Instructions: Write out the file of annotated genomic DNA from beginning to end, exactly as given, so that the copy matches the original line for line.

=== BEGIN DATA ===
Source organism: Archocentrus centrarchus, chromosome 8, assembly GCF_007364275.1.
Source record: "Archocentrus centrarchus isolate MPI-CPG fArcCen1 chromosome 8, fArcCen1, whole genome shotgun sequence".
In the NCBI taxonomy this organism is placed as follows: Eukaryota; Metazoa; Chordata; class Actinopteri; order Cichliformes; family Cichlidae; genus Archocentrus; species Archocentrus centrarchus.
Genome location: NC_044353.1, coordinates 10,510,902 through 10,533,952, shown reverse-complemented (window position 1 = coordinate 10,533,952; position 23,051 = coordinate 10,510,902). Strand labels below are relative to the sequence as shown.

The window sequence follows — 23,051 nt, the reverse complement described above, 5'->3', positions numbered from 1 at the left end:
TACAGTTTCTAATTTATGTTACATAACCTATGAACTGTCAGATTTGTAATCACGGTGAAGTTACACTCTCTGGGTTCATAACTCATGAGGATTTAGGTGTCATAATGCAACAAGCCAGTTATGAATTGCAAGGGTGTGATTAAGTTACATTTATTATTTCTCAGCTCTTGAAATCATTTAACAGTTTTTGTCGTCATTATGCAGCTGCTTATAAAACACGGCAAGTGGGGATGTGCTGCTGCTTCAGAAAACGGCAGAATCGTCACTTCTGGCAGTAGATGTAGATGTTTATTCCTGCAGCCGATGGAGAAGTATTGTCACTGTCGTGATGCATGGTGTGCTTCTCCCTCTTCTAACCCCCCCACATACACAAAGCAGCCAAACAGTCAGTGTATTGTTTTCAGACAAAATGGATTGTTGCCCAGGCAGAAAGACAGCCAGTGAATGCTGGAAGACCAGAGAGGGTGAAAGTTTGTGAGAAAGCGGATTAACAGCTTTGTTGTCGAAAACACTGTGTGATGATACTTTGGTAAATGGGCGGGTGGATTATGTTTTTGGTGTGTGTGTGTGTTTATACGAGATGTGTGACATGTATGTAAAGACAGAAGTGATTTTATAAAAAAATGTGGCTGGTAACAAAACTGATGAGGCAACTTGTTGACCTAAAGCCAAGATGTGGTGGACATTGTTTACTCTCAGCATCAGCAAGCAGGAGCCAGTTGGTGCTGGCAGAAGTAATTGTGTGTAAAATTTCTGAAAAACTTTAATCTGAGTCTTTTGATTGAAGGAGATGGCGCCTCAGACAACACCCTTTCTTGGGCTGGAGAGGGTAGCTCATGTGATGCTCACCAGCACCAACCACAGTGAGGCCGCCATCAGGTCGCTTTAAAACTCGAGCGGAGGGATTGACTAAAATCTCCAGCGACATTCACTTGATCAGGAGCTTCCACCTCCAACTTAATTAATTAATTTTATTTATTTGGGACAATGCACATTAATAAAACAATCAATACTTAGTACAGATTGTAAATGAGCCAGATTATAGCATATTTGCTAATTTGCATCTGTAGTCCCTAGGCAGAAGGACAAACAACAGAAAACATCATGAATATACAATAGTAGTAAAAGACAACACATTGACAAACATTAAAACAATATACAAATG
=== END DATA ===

Source organism: Archocentrus centrarchus, chromosome 8, assembly GCF_007364275.1.
Source record: "Archocentrus centrarchus isolate MPI-CPG fArcCen1 chromosome 8, fArcCen1, whole genome shotgun sequence".
In the NCBI taxonomy this organism is placed as follows: Eukaryota; Metazoa; Chordata; class Actinopteri; order Cichliformes; family Cichlidae; genus Archocentrus; species Archocentrus centrarchus.
Genome location: NC_044353.1, coordinates 10,510,902 through 10,533,952, shown reverse-complemented (window position 1 = coordinate 10,533,952; position 23,051 = coordinate 10,510,902). Strand labels below are relative to the sequence as shown.

The window sequence follows — 23,051 nt, the reverse complement described above, 5'->3', positions numbered from 1 at the left end:
TACAGTTTCTAATTTATGTTACATAACCTATGAACTGTCAGATTTGTAATCACGGTGAAGTTACACTCTCTGGGTTCATAACTCATGAGGATTTAGGTGTCATAATGCAACAAGCCAGTTATGAATTGCAAGGGTGTGATTAAGTTACATTTATTATTTCTCAGCTCTTGAAATCATTTAACAGTTTTTGTCGTCATTATGCAGCTGCTTATAAAACACGGCAAGTGGGGATGTGCTGCTGCTTCAGAAAACGGCAGAATCGTCACTTCTGGCAGTAGATGTAGATGTTTATTCCTGCAGCCGATGGAGAAGTATTGTCACTGTCGTGATGCATGGTGTGCTTCTCCCTCTTCTAACCCCCCCACATACACAAAGCAGCCAAACAGTCAGTGTATTGTTTTCAGACAAAATGGATTGTTGCCCAGGCAGAAAGACAGCCAGTGAATGCTGGAAGACCAGAGAGGGTGAAAGTTTGTGAGAAAGCGGATTAACAGCTTTGTTGTCGAAAACACTGTGTGATGATACTTTGGTAAATGGGCGGGTGGATTATGTTTTTGGTGTGTGTGTGTGTTTATACGAGATGTGTGACATGTATGTAAAGACAGAAGTGATTTTATAAAAAAATGTGGCTGGTAACAAAACTGATGAGGCAACTTGTTGACCTAAAGCCAAGATGTGGTGGACATTGTTTACTCTCAGCATCAGCAAGCAGGAGCCAGTTGGTGCTGGCAGAAGTAATTGTGTGTAAAATTTCTGAAAAACTTTAATCTGAGTCTTTTGATTGAAGGAGATGGCGCCTCAGACAACACCCTTTCTTGGGCTGGAGAGGGTAGCTCATGTGATGCTCACCAGCACCAACCACAGTGAGGCCGCCATCAGGTCGCTTTAAAACTCGAGCGGAGGGATTGACTAAAATCTCCAGCGACATTCACTTGATCAGGAGCTTCCACCTCCAACTTAATTAATTAATTTTATTTATTTGGGACAATGCACATTAATAAAACAATCAATACTTAGTACAGATTGTAAATGAGCCAGATTATAGCATATTTGCTAATTTGCATCTGTAGTCCCTAGGCAGAAGGACAAACAACAGAAAACATCATGAATATACAATAGTAGTAAAAGACAACACATTGACAAACATTAAAACAATATACAAATG